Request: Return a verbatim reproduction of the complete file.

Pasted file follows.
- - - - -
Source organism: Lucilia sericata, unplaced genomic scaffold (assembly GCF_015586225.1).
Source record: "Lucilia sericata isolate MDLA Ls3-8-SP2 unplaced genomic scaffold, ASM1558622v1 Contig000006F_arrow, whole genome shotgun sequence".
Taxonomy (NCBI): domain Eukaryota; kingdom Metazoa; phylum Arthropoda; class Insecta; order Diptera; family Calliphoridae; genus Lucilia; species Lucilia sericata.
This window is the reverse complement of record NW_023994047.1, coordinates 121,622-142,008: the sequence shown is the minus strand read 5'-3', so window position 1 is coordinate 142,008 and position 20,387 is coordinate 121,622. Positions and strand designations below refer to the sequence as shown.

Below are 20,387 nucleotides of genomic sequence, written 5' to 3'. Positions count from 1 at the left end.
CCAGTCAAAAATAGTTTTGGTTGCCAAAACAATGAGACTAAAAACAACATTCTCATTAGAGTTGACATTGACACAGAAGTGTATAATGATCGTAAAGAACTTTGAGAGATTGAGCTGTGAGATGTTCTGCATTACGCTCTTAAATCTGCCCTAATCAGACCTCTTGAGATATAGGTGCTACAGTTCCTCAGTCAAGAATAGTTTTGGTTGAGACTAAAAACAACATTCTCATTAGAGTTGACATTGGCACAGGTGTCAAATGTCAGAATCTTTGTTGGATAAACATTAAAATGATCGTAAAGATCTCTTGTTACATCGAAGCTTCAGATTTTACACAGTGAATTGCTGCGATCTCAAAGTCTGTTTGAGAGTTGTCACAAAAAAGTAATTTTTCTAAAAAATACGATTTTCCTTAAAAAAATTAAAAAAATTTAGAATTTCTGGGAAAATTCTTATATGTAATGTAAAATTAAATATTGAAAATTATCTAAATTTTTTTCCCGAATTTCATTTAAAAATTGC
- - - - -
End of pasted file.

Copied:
Source organism: Lucilia sericata, unplaced genomic scaffold (assembly GCF_015586225.1).
Source record: "Lucilia sericata isolate MDLA Ls3-8-SP2 unplaced genomic scaffold, ASM1558622v1 Contig000006F_arrow, whole genome shotgun sequence".
Taxonomy (NCBI): domain Eukaryota; kingdom Metazoa; phylum Arthropoda; class Insecta; order Diptera; family Calliphoridae; genus Lucilia; species Lucilia sericata.
This window is the reverse complement of record NW_023994047.1, coordinates 121,622-142,008: the sequence shown is the minus strand read 5'-3', so window position 1 is coordinate 142,008 and position 20,387 is coordinate 121,622. Positions and strand designations below refer to the sequence as shown.

Below are 20,387 nucleotides of genomic sequence, written 5' to 3'. Positions count from 1 at the left end.
CCAGTCAAAAATAGTTTTGGTTGCCAAAACAATGAGACTAAAAACAACATTCTCATTAGAGTTGACATTGACACAGAAGTGTATAATGATCGTAAAGAACTTTGAGAGATTGAGCTGTGAGATGTTCTGCATTACGCTCTTAAATCTGCCCTAATCAGACCTCTTGAGATATAGGTGCTACAGTTCCTCAGTCAAGAATAGTTTTGGTTGAGACTAAAAACAACATTCTCATTAGAGTTGACATTGGCACAGGTGTCAAATGTCAGAATCTTTGTTGGATAAACATTAAAATGATCGTAAAGATCTCTTGTTACATCGAAGCTTCAGATTTTACACAGTGAATTGCTGCGATCTCAAAGTCTGTTTGAGAGTTGTCACAAAAAAGTAATTTTTCTAAAAAATACGATTTTCCTTAAAAAAATTAAAAAAATTTAGAATTTCTGGGAAAATTCTTATATGTAATGTAAAATTAAATATTGAAAATTATCTAAATTTTTTTCCCGAATTTCATTTAAAAATTGC